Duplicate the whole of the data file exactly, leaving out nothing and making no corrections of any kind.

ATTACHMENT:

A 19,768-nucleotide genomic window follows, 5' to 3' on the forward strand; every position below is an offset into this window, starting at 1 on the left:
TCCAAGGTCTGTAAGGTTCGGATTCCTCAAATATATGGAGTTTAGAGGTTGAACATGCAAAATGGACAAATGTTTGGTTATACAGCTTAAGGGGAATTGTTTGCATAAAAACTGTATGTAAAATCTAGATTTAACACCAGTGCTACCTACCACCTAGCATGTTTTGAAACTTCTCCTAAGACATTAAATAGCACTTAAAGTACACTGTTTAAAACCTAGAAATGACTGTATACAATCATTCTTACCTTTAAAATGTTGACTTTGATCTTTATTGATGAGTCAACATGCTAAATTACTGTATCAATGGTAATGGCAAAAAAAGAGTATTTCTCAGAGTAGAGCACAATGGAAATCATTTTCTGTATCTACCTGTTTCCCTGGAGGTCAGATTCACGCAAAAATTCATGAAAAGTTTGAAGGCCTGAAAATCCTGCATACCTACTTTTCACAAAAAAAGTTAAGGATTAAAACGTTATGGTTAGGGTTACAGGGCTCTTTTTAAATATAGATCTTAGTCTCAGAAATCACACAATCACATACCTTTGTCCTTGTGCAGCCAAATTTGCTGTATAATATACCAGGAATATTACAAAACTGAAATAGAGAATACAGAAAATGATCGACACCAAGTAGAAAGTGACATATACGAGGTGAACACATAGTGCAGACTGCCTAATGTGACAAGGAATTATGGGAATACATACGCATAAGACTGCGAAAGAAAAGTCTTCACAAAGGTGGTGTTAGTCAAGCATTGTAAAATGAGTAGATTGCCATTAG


A 19,768-nucleotide genomic window follows, 5' to 3' on the forward strand; every position below is an offset into this window, starting at 1 on the left:
TCCAAGGTCTGTAAGGTTCGGATTCCTCAAATATATGGAGTTTAGAGGTTGAACATGCAAAATGGACAAATGTTTGGTTATACAGCTTAAGGGGAATTGTTTGCATAAAAACTGTATGTAAAATCTAGATTTAACACCAGTGCTACCTACCACCTAGCATGTTTTGAAACTTCTCCTAAGACATTAAATAGCACTTAAAGTACACTGTTTAAAACCTAGAAATGACTGTATACAATCATTCTTACCTTTAAAATGTTGACTTTGATCTTTATTGATGAGTCAACATGCTAAATTACTGTATCAATGGTAATGGCAAAAAAAGAGTATTTCTCAGAGTAGAGCACAATGGAAATCATTTTCTGTATCTACCTGTTTCCCTGGAGGTCAGATTCACGCAAAAATTCATGAAAAGTTTGAAGGCCTGAAAATCCTGCATACCTACTTTTCACAAAAAAAGTTAAGGATTAAAACGTTATGGTTAGGGTTACAGGGCTCTTTTTAAATATAGATCTTAGTCTCAGAAATCACACAATCACATACCTTTGTCCTTGTGCAGCCAAATTTGCTGTATAATATACCAGGAATATTACAAAACTGAAATAGAGAATACAGAAAATGATCGACACCAAGTAGAAAGTGACATATACGAGGTGAACACATAGTGCAGACTGCCTAATGTGACAAGGAATTATGGGAATACATACGCATAAGACTGCGAAAGAAAAGTCTTCACAAAGGTGGTGTTAGTCAAGCATTGTAAAATGAGTAGATTGCCATTAG